News flashback: July 1986 – Campaign launched to stamp out racist attacks in Finsbury Park
- Credit: Archant
Every week the Gazette will delve into its archives to see what was happening in Hackney 30 and 60 years ago.
30 years ago:
A campaign was launched to stamp out a rise in racist attacks in Finsbury Park.
A growing number of black and Asian families were being targeted and a rota was in place to escort kids to and from Highbury Quadrant Junior school as a result.
Bangladeshi children in particular were suffering racist abuse and racist graffiti was also scrawled across walls of three schools after break-ins.
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Hackney’s deputy mayor Nasrullah Syed said Bangladeshi families were living in a “state of siege”. Islington North MP Jeremy Corbyn promised regular surgeries for people wanting to give information.
Three Hackney lads from the Chapel Royal Choir were set to sing at the wedding of the Duke and Duchess of York.
- 1 Massive drugs haul suspected to be worth over £1million seized in Hackney
- 2 Anti-lockdown and vaccination camp remains in Hackney Downs after a week
- 3 Homerton gardens renamed to sever slave trader ties and celebrate community hero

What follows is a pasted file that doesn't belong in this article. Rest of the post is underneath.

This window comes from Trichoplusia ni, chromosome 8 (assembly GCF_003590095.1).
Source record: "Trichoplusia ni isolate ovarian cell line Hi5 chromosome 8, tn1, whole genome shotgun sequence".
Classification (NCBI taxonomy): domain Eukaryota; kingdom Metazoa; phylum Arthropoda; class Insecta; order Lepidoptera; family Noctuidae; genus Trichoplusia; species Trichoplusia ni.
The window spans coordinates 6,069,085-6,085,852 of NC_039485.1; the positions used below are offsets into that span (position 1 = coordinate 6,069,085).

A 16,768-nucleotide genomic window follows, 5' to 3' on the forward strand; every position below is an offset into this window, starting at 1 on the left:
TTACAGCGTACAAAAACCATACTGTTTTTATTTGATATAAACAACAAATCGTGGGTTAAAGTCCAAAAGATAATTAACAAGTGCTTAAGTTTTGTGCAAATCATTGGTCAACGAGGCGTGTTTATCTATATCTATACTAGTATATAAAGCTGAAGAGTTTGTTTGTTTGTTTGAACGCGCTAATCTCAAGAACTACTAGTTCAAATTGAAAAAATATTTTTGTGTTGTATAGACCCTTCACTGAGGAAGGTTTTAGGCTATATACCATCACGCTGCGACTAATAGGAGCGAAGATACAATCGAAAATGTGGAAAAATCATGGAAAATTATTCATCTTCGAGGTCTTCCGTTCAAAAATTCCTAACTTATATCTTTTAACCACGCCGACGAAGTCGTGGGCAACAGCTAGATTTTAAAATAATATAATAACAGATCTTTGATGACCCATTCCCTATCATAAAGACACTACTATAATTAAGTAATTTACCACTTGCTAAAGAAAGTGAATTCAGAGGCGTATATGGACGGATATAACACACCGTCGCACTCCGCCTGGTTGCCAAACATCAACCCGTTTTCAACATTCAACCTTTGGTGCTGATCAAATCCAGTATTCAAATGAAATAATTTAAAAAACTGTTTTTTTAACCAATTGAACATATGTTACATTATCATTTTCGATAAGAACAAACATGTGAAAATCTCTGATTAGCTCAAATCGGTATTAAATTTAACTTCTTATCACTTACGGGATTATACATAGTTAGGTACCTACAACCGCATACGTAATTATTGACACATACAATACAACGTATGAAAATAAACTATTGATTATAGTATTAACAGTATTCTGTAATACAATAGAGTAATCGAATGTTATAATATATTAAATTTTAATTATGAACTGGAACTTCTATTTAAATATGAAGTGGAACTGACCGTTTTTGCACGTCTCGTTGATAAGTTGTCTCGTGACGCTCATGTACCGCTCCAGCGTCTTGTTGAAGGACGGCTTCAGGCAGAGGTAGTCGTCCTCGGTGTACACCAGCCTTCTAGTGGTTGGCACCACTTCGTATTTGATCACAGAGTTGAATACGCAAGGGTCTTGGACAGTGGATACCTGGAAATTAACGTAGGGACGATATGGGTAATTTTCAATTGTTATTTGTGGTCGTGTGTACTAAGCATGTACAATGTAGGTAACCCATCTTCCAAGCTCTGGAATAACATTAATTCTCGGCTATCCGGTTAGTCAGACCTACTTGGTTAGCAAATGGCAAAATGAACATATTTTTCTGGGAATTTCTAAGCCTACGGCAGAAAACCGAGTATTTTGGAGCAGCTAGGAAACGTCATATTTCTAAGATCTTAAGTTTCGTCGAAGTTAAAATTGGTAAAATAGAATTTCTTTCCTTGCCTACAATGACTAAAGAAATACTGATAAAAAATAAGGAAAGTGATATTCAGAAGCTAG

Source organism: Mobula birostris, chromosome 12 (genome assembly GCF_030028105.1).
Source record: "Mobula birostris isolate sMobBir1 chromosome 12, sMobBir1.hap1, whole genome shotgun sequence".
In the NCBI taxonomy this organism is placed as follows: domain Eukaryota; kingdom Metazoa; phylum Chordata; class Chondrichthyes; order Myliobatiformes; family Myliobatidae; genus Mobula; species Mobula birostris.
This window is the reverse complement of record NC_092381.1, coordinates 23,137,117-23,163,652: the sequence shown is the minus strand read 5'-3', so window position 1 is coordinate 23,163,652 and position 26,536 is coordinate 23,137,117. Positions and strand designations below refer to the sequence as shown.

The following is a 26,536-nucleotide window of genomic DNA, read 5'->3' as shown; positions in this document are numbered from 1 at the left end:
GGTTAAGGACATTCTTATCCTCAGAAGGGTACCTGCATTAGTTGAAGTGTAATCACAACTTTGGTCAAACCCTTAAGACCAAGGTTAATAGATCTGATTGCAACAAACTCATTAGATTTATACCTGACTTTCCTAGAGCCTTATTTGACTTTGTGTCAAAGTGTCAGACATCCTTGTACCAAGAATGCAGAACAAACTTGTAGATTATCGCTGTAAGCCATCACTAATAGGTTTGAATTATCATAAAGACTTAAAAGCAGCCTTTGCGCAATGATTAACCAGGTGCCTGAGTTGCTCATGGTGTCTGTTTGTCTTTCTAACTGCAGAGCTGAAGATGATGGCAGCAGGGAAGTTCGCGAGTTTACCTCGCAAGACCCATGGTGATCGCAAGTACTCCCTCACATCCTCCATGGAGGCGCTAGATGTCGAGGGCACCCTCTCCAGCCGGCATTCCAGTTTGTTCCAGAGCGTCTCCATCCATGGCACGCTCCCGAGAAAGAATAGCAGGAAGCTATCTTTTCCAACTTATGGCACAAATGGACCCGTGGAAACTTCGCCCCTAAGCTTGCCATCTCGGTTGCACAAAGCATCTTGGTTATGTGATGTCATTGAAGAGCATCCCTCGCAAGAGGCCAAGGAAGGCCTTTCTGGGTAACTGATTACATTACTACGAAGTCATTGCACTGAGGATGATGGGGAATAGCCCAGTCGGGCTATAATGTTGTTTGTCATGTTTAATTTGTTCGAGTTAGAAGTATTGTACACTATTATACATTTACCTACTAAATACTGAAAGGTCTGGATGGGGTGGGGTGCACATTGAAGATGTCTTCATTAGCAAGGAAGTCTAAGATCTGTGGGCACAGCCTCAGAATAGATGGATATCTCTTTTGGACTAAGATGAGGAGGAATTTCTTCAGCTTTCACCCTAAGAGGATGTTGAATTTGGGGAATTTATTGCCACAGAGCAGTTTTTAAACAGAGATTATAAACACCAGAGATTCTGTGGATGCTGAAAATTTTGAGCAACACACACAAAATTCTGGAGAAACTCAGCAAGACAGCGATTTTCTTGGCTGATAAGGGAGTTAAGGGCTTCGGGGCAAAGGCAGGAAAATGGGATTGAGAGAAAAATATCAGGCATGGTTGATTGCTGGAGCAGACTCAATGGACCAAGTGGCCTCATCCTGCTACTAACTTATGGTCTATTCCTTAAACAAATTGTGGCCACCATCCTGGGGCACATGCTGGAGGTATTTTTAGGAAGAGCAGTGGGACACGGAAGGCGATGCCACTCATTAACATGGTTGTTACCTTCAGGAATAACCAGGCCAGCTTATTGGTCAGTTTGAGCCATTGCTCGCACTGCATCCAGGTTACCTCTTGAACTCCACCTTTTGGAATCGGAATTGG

- 4 Drug dealer who killed "beloved" Hackney father convicted
- 5 Hackney barber to Lebron James and Anthony Joshua has skills recognised
- 6 Upcoming Hackney and Islington road and rail disruptions
- 7 Elderly woman robbed of precious watch in daylight Finsbury Park incident
- 8 Sistah Space launches charity shop to help domestic abuse survivors
- 9 Calling anyone born on this day in 1982 for a documentary
- 10 Police searching for rightful owners of 45 stolen bikes
60 years ago:
A son torn between loyalty to his mum – a “difficult woman of 72” – and the girl he planned to marry was driven to breaking point when he grabbed his mum by the throat.
Edward Roberts, 41, of City Road, Shoreditch, admitted the assault at the Old Bailey, but denied attempted murder.
A prophetic headmaster warned pupils at Queensbridge Secondary School about the importance and influence of automation on their future.
Delivering his annual report at the school’s Speech Day, P. G. Glover said: “To meet this new world of automation when machines will control machines, every child will need highly developed skills to take his or her place in industry – which means a longer period at school.”